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Current research


Bliss funded research

Bliss currently funds the following projects:

Support at home for infants with feeding tubes (SHIFT)

Bliss is delighted to be funding the SHIFT project led by Dr Nick Embleton of the Royal Victoria Infirmary, Newcastle. This project will look at the main benefits for infant and family health, and the NHS, of early discharge to home with supported tube feeding in preterm infants. Recruitment of babies started in January 2013.

Reducing painful eye examinations in preterm infants (REDEXAM)

Currently all 8000 babies born less than eight weeks early or less than 1.5kg birthweight in the UK every year are at risk of developing a serious eye complication – retinopathy of prematurity (ROP). Fewer than 1 in 10 ever need treatment, but to identify these babies all of them require eye examinations every 1-2 weeks from five weeks of age. These tests are uncomfortable and upsetting for babies and families. A simple urine test appears to accurately identify those babies needing treatment and it is hoped to save thousands of babies from having the painful procedure. Janet Berrington and her team will test the accuracy of the urine test.

This study successfully recruited more than 500 babies and analysis is now underway including a pre-planned European collaboration. We hope that this will show the test is successful and fewer eye examinations will need to be done in the future.

The CoMPaSS (Concentrated Macronutrients in Parenteral Standardised Solutions) neonatal nutrition project

Following on from the excellent findings of the SCAMP study, Dr Colin Morgan and his team will work to roll out the concentrated version of TPN to several units in the North West of England.

Bliss supported research

Not only has Bliss funded its own change in practice research but also works in collaboration with organisations to support other areas of neonatal research. Bliss is an integral member of the research teams for the following projects, currently supporting £10.1 million of research in neonatal care.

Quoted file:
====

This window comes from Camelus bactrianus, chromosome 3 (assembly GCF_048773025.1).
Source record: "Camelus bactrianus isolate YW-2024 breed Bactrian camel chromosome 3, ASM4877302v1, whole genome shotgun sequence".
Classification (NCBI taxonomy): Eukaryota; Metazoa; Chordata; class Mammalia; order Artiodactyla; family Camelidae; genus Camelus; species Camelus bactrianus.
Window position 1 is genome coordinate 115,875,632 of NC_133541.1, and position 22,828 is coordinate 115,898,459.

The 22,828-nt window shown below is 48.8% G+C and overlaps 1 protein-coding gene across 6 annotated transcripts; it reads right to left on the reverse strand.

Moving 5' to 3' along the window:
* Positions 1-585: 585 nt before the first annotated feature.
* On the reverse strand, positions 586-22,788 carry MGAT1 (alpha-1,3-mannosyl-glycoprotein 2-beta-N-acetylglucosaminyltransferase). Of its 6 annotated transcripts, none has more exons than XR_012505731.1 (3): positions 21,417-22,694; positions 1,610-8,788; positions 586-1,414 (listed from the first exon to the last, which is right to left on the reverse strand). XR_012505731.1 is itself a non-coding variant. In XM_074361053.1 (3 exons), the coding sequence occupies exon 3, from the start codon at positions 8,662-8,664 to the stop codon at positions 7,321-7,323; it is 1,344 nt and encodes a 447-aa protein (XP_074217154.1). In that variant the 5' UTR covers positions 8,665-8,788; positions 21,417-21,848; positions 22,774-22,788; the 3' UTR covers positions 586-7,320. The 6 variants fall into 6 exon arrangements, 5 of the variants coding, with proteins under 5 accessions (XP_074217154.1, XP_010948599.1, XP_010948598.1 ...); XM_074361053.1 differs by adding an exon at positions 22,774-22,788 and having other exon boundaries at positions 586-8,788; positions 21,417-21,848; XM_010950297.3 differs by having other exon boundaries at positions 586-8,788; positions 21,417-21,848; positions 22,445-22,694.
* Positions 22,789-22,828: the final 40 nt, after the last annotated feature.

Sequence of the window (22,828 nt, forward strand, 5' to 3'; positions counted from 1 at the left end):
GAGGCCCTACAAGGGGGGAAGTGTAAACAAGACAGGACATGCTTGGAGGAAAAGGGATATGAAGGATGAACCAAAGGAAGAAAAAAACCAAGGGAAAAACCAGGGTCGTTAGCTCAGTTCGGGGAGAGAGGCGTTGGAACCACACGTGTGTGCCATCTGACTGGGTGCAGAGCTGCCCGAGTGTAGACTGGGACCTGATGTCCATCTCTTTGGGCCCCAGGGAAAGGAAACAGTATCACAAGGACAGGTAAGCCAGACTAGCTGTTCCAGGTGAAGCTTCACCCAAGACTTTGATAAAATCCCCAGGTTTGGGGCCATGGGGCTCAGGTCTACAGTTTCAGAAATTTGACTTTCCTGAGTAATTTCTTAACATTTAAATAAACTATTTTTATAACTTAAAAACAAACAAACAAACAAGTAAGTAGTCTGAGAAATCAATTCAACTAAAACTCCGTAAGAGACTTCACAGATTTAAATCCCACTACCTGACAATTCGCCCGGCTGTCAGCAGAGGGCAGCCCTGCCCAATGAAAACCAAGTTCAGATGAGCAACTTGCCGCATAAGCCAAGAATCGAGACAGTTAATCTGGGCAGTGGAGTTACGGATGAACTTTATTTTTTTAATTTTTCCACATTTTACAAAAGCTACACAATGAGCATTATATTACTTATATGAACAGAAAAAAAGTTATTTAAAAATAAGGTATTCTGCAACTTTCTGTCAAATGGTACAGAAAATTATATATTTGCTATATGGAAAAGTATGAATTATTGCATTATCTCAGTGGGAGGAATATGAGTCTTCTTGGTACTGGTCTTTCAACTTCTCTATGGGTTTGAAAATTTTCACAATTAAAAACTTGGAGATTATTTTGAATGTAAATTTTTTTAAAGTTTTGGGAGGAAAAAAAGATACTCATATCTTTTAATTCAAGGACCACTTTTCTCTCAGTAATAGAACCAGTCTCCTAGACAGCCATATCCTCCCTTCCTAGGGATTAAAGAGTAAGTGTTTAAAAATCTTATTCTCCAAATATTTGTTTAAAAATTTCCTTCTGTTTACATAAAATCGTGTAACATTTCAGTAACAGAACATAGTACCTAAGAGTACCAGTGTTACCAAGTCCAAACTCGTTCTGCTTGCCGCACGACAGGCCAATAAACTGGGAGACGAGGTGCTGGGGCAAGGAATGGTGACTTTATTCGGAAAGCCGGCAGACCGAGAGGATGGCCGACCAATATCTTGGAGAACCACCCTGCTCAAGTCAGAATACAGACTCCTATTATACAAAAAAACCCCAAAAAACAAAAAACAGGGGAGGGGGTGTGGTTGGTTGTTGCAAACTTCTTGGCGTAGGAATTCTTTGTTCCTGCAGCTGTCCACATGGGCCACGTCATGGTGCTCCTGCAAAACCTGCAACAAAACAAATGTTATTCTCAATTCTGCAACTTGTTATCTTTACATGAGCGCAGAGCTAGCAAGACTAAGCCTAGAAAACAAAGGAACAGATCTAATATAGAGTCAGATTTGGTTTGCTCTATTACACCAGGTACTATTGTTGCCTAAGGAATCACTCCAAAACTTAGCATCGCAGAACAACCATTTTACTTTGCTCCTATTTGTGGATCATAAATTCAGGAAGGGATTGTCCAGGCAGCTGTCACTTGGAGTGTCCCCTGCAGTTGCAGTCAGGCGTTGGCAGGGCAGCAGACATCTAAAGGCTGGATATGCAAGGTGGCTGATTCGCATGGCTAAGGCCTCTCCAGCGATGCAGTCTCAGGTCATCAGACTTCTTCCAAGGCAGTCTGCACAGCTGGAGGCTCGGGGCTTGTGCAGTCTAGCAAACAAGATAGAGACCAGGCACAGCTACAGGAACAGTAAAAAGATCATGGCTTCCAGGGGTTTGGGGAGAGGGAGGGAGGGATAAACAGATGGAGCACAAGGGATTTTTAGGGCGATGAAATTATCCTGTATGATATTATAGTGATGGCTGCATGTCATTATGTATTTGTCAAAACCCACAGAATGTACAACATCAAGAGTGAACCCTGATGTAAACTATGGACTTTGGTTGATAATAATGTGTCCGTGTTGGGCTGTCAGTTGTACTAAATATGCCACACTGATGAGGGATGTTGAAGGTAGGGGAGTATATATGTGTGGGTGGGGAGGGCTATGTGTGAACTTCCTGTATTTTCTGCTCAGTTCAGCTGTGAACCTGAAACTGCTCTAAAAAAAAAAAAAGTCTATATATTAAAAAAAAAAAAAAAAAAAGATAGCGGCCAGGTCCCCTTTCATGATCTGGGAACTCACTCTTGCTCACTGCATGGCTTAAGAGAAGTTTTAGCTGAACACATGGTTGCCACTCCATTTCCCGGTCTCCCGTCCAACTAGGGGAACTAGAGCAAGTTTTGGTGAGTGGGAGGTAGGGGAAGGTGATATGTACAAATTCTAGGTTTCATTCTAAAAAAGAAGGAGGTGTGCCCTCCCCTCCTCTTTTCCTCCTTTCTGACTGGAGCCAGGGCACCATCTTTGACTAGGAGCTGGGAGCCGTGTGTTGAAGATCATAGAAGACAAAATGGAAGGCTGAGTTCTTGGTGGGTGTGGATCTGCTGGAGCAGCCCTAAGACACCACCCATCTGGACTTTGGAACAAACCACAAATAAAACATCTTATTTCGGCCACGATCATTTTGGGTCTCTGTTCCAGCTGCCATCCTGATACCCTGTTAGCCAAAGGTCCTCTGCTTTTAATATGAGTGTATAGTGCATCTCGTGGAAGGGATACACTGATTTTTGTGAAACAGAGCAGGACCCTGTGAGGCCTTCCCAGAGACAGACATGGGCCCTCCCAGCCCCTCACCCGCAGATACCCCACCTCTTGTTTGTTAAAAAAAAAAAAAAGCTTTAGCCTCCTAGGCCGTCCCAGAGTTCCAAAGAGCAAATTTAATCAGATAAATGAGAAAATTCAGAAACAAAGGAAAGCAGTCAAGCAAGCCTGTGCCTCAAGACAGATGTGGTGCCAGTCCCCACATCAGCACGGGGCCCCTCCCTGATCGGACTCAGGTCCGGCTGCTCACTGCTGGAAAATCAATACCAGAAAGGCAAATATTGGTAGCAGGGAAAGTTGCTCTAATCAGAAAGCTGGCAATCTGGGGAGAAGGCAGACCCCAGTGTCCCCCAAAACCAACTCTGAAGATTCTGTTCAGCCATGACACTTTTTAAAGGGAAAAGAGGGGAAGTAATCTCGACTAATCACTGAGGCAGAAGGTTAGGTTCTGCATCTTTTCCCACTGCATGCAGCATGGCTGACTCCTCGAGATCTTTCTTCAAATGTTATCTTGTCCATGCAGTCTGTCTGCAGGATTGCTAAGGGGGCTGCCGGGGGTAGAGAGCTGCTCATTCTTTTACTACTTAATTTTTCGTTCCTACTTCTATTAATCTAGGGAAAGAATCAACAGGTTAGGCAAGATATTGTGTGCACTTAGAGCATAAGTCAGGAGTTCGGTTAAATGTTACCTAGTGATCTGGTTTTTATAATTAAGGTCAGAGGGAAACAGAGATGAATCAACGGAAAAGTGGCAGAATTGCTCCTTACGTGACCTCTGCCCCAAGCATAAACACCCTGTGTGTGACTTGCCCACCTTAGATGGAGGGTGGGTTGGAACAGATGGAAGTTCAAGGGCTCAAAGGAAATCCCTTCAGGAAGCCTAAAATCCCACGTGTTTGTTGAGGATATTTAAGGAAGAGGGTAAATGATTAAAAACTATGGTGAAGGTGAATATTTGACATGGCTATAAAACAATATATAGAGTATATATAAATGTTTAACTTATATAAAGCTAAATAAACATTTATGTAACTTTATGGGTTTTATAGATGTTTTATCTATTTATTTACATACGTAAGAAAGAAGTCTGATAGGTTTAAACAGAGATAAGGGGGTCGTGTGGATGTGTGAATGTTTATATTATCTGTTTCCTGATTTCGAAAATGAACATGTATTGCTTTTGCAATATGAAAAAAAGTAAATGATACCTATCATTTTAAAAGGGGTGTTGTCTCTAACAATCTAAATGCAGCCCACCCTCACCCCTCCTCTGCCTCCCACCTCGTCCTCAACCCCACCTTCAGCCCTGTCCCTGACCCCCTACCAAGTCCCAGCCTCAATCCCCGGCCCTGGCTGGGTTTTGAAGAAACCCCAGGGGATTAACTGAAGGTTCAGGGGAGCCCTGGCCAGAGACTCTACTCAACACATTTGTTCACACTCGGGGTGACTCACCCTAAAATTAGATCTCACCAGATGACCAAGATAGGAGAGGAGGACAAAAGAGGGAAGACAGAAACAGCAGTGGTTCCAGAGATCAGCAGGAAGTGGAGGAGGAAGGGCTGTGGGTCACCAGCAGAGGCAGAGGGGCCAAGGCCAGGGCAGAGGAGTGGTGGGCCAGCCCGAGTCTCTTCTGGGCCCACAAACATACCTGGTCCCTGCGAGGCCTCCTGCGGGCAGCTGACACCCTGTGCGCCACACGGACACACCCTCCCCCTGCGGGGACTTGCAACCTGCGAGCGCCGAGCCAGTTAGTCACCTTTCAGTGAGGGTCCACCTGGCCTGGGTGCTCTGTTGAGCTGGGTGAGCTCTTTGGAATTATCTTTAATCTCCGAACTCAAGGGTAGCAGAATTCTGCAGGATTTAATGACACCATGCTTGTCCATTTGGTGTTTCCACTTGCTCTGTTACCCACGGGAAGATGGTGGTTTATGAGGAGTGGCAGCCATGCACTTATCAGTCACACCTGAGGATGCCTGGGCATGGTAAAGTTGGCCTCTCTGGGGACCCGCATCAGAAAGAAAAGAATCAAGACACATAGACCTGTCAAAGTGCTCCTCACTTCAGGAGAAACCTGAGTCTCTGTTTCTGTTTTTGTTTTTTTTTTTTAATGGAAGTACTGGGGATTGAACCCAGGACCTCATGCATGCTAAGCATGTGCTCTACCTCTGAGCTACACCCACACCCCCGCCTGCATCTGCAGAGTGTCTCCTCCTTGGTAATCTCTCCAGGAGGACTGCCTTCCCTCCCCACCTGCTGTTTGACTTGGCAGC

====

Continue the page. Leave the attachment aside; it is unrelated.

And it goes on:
Neonatal Exchange Blood Transfusion

The British Paediatric Surveillance Unit (BPSU) is doing a study to understand more about the safety and effectiveness of Neonatal Exchange Blood Transfusion in UK and Irish infants. For more information, take a look at the public information sheet, or visit the BPSU website.

SIFT: Speed of Increasing milk Feeds Trial

When babies are born too soon they have trouble feeding themselves so are given milk through a tube into their stomach. The volume of milk given starts off slowly and gradually increases. This study will look at which speed it is generally best to feed babies. The results could see improved long and short term health for babies, as well as lower infection rates.

The total number of babies needed for this research was reached 11 months ahead of target, with 2800 babies from 60 different units taking part.

Lead Applicant: Dr Jon Dorling, Nottingham University Hospital NHS Trust
Funding: NIHR Health Technology Assessment Programme

Medicines for Neonates

This project aims to improve health outcomes in relation to medicines and therapies for babies admitted to neonatal units, using routinely collected NHS electronic data to facilitate applied research processes.
Lead Applicant: Professor Neena Modi, Chelsea and Westminster Foundation Trust
Funding: NIHR Programme Grant for Applied Research

ELFIN

A protein that is naturally found in milk (lactoferrin) is thought to protect babies born too soon against infections and other serious illness during their stay in hospital. The research team will look at the effectiveness of lactoferrin.
Lead Applicant: Professor William McGuire, Hull York Medical School
Funding: NIHR Health Technology Assessment Programme

Improving quality of care and outcome at very preterm birth

The study aims to improve the quality of immediate care at preterm birth, enhance family-centred care, and improve outcome for infants and their families
Lead Applicant: Professor Lelia Duley, Nottingham Clinical Trials Unit, University of Nottingham
Funding: NIHR Programme Grant for Applied Research

For details about the one day symposium please visit the event page.

PREVenting infection using Antibiotic Impregnated Long lines (PREVAIL)

This study will look at whether there is a difference in the numbers of bloodstream infections in babies with a normal catheter compared to one which contains antibiotics. For further informtaion please visit the PREVAIL website.
Lead applicant: Professor Ruth Elisabeth Gilbert
Funding: NIHR Health Technology Assessment Programme

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